Evil Gal Blues

“I’m an evil gal. Don’t you bother with me!”

Unforgettable: A Tribute to Dinah Washington is easily the strongest body of work from Aretha Franklin’s tenure at Columbia Records in the early-to-mid 60’s. It was recorded and released rather quickly (2 months and 4 days) following Dinah Washington’s sudden death at the age of 39, and Aretha sang the hell out of Dinah’s songs. “Evil Gal Blues” is one of the most poignant and powerful cuts. 

Written by Leonard Feather and Lionel Hampton, the song was originally “Evil Man’s Blues” with sole writing credit given to Feather. The first known recording was done by the Hot Lips Page Trio in 1941. After a guitar-solo introduction, Page performs a set of lyrics that describe a womanizer who has 900 women but needs 100 more. He’s such a womanizer that he believes they’ll put a padlock on his door. The second verse reinforces the first, detailing women in every direction, more than he knows what to do with. He brushes off a potential suitor because he can’t make her happy. 

The song changes with each recording. Dinah Washington’s version spares the numerics of the “Evil Man’s Blues,” instead implying the quantity as opposed to quantifying. It’s likely that the quantification by a woman would have been met with pushback in the 1940’s. Instead, Dinah simply says she’s surrounded by men. Just not how many. This protagonist knows she’s evil, and she needs an evil man by her side. 

Feather wrote the back jacket notes for Aretha’s Unforgettable: A Tribute To Dinah Washington, and described how he gave Dinah “Evil Gal Blues” during her very first recording session in 1943. It was the first song Dinah recorded. 

Dinah’s version is like “Evil Man Blues,” a standard blues cut. There’s a piano focus here though, along with a consistent drum pattern, and walking bass line. It takes more than a minute before her vocal even begins. The lightness of Dinah’s voice compliments the horn part. It was such an impactful record that Dinah kept it in her repertoire all the way up to her final performance, according to Feather. Dinah gave a great performance of the song at Carnegie Hall in 1945.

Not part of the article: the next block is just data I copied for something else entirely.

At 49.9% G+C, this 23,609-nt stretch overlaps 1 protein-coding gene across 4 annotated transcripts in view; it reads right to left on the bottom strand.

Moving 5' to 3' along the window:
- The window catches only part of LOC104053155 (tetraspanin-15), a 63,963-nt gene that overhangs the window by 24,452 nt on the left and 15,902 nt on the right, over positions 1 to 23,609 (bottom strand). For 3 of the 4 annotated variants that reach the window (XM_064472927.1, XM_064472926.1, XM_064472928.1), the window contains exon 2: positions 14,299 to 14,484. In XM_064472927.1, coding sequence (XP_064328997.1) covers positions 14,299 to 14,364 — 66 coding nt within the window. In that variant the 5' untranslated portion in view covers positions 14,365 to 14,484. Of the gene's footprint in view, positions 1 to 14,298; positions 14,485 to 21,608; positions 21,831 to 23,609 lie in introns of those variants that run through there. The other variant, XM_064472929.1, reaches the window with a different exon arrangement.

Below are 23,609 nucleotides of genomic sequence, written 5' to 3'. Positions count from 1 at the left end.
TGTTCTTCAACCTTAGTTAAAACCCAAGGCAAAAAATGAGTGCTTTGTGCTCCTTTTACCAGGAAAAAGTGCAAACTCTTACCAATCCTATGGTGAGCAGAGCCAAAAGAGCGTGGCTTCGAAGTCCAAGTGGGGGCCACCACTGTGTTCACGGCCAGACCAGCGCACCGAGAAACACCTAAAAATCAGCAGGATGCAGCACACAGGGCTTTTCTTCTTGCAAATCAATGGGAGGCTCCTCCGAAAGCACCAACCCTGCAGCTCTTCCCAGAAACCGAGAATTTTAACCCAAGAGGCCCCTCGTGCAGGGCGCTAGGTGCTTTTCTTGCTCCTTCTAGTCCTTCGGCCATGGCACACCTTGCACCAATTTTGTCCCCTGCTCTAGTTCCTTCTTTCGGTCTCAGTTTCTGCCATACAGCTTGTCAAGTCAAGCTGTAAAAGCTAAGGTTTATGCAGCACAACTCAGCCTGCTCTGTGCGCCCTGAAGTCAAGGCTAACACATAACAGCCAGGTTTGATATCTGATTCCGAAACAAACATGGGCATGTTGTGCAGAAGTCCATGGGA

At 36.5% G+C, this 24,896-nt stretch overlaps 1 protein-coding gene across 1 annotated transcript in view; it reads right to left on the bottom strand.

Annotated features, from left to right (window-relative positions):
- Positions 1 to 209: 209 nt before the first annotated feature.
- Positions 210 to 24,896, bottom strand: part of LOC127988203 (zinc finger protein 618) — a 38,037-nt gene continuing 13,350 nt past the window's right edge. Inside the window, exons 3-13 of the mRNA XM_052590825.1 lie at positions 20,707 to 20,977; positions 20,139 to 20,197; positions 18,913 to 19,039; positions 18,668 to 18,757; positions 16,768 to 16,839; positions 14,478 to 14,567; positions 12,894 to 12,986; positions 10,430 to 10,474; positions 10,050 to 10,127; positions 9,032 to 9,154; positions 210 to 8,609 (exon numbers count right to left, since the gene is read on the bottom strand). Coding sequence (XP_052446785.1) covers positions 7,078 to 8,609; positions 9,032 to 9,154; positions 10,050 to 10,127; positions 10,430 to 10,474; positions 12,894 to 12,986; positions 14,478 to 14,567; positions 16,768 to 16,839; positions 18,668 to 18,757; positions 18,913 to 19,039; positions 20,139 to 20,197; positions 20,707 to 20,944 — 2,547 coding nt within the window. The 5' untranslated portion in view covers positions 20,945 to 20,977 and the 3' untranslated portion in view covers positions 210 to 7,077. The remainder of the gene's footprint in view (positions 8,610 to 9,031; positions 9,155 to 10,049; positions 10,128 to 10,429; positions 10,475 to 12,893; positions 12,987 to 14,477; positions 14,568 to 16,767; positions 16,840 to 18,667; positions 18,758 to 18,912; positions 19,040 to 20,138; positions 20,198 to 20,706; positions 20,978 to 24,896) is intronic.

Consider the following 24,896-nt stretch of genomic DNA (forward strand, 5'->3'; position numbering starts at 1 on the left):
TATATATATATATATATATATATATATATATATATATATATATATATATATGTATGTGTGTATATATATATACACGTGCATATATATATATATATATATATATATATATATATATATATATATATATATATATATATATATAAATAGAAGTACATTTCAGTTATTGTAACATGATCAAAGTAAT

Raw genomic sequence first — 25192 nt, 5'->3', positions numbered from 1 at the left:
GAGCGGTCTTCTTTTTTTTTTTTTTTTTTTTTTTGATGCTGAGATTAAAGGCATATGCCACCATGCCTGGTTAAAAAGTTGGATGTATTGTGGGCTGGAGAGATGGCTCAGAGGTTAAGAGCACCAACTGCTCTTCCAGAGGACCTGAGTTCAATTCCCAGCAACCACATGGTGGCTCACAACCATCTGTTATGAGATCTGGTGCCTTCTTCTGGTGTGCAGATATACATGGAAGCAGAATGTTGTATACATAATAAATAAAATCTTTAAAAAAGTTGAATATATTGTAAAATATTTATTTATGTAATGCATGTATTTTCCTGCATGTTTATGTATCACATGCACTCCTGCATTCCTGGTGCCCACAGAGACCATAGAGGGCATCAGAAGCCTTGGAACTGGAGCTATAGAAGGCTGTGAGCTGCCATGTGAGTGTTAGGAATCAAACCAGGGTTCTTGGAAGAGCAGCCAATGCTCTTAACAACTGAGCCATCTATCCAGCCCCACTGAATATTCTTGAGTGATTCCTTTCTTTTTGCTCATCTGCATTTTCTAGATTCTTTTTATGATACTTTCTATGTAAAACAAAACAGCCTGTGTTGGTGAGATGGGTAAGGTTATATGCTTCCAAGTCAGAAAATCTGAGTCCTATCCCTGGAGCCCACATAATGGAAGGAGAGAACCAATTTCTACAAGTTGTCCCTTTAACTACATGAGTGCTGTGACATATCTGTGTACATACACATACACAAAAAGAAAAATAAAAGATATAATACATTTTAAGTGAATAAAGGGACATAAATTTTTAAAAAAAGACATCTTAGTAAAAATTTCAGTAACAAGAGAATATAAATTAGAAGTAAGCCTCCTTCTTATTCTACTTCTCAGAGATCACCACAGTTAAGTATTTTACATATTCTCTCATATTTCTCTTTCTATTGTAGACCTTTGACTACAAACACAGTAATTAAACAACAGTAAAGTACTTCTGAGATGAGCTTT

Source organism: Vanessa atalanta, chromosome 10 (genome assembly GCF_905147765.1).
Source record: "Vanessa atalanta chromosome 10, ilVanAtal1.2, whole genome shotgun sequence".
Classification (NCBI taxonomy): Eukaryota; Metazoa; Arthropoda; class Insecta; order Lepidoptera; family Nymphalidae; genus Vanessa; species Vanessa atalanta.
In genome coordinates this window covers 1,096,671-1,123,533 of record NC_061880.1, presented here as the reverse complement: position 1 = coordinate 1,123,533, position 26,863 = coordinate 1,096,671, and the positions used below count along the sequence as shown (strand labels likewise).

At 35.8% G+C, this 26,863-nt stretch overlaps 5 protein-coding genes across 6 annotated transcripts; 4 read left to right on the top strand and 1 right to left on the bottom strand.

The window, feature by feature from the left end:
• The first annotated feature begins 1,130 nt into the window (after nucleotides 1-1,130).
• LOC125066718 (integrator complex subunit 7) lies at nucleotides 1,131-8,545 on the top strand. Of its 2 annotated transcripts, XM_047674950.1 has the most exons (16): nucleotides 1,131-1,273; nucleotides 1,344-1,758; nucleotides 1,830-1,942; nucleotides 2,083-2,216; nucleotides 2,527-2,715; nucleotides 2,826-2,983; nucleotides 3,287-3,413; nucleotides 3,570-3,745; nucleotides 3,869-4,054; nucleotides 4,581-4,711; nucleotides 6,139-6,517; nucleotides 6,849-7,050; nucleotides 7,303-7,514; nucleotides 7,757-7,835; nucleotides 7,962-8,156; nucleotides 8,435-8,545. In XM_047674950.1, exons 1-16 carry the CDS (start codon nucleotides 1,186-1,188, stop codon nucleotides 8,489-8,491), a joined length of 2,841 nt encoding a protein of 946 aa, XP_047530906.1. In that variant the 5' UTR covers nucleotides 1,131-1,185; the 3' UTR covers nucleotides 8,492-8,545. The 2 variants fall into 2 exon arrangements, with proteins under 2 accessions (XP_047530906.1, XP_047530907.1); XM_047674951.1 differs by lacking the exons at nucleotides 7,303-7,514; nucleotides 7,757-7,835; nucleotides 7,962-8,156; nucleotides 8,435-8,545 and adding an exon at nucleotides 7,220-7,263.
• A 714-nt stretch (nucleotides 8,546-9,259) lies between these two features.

When Aretha got her hands on “Evil Gal Blues,” it lyrically transformed once again. It’s unknown who adjusted Dinah’s version, but Aretha’s changes came right from the source. Leonard Feather wrote two brand new verses especially for Aretha to sing. Instead of the womanizing and man-eating lyrics of the first two recordings, Aretha’s version takes a lighter approach. This gal is evil because she’s going to “empty your pockets and fill you with misery.” She’s got expensive taste (caviar for breakfast, champagne every night), a bad attitude and no bones about it, ending the song by doubling down with “and I’m so jive, yes I am.” 

Vocally, Aretha is convincing as ever. Her delivery further distances her from the original versions. Aretha rarely sang anything straight, and this is a prime example. She has no qualms about taking the melody and lyrics wherever she feels fit. At the start of the second chorus, she diverts from the melody and takes the “evil” up, intensifying the impact. After the harmonica solo, she bursts back with a “well” before knocking out a final chorus with gusto. 

This is also one of the few Columbia Records songs where Aretha accompanies herself on the piano, and it shows. This version is far from the blues cut it originally was when Page and Dinah recorded it. Aretha’s piano-playing gives credence to the jazz records she used to teach herself to play, and even harkens back to some of Little Richard’s early recordings. It also has flourishes of blues in certain progressions, early rock’n’roll in the rhythm, and even a touch of folk when the harmonica solo starts. With all elements combined, it sounds like an early R&B record, before Aretha really rolled her sleeves up to forge her classic R&B/soul sound. 

In 1964, Aretha accompanied herself at the piano and performed “Evil Gal Blues” on The Steve Allen Show. Like the recording, the performance is very blues-centric, especially with the addition of the electric guitar. The mix isn’t great so Aretha’s piano doesn’t take center stage the way it should. It’s incredible to watch Aretha, just 23 years old, performing with the conviction and soul of someone far beyond her years. An interesting note: She mixes her lyrics and Dinah’s together, using Dinah’s first verse and her second verse.

Listen to Aretha pour it all out on “Evil Gal Blues”

Though there are no other known performances of “Evil Gal Blues,” an second version unapproved by Aretha does exist. After Aretha departed Columbia Records in 1966 and hit it big with Atlantic Records in 1967, Columbia decided to seize the opportunity and rearrange some of Aretha’s Columbia sides in hopes of selling some records. A series of overdubs were recorded in October/November 1967 and April 1968. They retained Aretha’s vocals and nothing else. Acclaimed pianist Richard Tee replaced Aretha on piano for some of the cuts, possibly on this new version of Evil Gal Blues. The electric guitar overdub gives it more of an electric blues, but the mix is muddy and draws focus away from Aretha.

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